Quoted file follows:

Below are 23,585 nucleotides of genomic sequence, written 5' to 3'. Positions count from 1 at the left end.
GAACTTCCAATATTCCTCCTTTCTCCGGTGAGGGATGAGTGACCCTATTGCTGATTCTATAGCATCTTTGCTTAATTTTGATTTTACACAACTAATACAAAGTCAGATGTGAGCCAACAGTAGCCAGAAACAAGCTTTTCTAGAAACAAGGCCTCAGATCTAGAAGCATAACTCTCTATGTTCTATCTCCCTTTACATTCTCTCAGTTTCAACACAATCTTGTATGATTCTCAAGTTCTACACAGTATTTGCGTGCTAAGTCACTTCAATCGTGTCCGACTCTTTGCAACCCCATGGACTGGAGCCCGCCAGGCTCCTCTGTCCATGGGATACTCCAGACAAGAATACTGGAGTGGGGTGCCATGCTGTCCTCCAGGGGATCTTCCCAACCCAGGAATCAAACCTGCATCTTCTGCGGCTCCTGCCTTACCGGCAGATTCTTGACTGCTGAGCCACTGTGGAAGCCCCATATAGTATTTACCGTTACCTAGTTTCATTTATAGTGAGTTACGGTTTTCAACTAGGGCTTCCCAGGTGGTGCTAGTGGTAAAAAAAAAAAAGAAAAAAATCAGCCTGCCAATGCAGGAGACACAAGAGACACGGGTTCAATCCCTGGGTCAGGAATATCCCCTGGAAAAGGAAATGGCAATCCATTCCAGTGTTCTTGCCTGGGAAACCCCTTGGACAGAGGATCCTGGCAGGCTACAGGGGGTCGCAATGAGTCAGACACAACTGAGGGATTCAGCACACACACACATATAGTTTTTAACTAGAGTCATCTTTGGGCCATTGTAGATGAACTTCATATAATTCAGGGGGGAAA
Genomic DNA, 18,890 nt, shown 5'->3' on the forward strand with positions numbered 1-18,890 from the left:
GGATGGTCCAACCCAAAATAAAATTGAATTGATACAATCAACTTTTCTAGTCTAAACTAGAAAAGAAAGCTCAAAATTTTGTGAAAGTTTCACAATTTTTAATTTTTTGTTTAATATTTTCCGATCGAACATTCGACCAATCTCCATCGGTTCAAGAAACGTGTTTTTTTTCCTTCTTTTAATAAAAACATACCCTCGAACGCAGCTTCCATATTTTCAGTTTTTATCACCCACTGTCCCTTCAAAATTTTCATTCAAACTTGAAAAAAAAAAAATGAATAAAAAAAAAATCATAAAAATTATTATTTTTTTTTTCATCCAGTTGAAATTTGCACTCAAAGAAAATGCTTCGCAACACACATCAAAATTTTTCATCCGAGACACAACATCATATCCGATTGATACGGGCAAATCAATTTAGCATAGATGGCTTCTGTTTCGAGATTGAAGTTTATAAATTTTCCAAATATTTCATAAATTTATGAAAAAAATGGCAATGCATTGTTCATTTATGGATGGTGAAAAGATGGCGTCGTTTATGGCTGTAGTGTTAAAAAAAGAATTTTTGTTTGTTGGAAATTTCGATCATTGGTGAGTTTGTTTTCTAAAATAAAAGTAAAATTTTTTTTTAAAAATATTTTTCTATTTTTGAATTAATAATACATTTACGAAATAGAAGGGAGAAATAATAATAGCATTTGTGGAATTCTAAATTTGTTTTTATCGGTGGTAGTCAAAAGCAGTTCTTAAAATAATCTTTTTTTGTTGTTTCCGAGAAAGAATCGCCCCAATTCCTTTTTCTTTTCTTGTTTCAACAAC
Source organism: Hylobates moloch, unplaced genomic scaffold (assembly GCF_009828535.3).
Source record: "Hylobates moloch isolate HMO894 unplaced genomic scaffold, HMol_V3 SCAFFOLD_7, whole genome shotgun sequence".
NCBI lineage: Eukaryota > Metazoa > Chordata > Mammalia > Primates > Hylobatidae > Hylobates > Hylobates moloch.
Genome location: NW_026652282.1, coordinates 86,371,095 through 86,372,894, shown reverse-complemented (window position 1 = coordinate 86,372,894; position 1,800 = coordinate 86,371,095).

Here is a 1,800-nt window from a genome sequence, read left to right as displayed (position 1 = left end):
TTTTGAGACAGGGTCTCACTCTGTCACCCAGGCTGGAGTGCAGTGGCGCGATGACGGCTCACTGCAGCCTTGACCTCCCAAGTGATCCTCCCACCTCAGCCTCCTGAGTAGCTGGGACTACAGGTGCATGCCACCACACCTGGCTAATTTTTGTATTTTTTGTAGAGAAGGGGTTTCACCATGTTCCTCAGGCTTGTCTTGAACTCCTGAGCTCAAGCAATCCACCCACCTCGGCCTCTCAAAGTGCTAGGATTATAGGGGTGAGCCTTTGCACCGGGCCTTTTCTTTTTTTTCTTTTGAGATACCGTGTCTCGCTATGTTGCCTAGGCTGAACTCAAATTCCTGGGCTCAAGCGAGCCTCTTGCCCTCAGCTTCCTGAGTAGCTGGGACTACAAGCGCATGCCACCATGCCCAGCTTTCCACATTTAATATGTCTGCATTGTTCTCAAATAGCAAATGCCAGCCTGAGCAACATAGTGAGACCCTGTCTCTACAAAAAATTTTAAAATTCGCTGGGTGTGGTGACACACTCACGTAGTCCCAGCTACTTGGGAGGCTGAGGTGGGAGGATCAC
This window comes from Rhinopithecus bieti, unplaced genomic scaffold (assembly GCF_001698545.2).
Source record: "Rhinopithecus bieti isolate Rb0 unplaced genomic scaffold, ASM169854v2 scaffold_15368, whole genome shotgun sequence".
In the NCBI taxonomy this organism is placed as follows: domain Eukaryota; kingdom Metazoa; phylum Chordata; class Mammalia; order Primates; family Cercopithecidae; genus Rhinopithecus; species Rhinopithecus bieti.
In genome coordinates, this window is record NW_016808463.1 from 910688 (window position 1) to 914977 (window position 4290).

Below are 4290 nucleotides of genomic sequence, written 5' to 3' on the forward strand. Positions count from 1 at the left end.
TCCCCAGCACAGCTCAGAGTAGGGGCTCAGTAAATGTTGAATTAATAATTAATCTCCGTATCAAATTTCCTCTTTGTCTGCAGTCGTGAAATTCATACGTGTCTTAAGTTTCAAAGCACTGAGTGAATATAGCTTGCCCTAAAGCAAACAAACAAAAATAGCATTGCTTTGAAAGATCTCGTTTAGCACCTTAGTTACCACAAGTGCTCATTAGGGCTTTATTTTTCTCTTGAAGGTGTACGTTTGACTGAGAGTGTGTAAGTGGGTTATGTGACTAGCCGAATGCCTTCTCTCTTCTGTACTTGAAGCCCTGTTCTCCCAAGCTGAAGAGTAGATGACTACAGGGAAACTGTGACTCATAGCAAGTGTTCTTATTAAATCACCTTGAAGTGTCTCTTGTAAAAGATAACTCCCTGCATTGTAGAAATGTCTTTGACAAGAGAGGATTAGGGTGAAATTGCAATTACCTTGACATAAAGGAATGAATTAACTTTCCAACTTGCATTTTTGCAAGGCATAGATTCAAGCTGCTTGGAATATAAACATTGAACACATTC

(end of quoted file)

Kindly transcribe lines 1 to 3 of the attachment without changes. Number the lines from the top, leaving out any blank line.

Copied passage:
Below are 23,585 nucleotides of genomic sequence, written 5' to 3'. Positions count from 1 at the left end.
GAACTTCCAATATTCCTCCTTTCTCCGGTGAGGGATGAGTGACCCTATTGCTGATTCTATAGCATCTTTGCTTAATTTTGATTTTACACAACTAATACAAAGTCAGATGTGAGCCAACAGTAGCCAGAAACAAGCTTTTCTAGAAACAAGGCCTCAGATCTAGAAGCATAACTCTCTATGTTCTATCTCCCTTTACATTCTCTCAGTTTCAACACAATCTTGTATGATTCTCAAGTTCTACACAGTATTTGCGTGCTAAGTCACTTCAATCGTGTCCGACTCTTTGCAACCCCATGGACTGGAGCCCGCCAGGCTCCTCTGTCCATGGGATACTCCAGACAAGAATACTGGAGTGGGGTGCCATGCTGTCCTCCAGGGGATCTTCCCAACCCAGGAATCAAACCTGCATCTTCTGCGGCTCCTGCCTTACCGGCAGATTCTTGACTGCTGAGCCACTGTGGAAGCCCCATATAGTATTTACCGTTACCTAGTTTCATTTATAGTGAGTTACGGTTTTCAACTAGGGCTTCCCAGGTGGTGCTAGTGGTAAAAAAAAAAAAGAAAAAAATCAGCCTGCCAATGCAGGAGACACAAGAGACACGGGTTCAATCCCTGGGTCAGGAATATCCCCTGGAAAAGGAAATGGCAATCCATTCCAGTGTTCTTGCCTGGGAAACCCCTTGGACAGAGGATCCTGGCAGGCTACAGGGGGTCGCAATGAGTCAGACACAACTGAGGGATTCAGCACACACACACATATAGTTTTTAACTAGAGTCATCTTTGGGCCATTGTAGATGAACTTCATATAATTCAGGGGGGAAA
Genomic DNA, 18,890 nt, shown 5'->3' on the forward strand with positions numbered 1-18,890 from the left: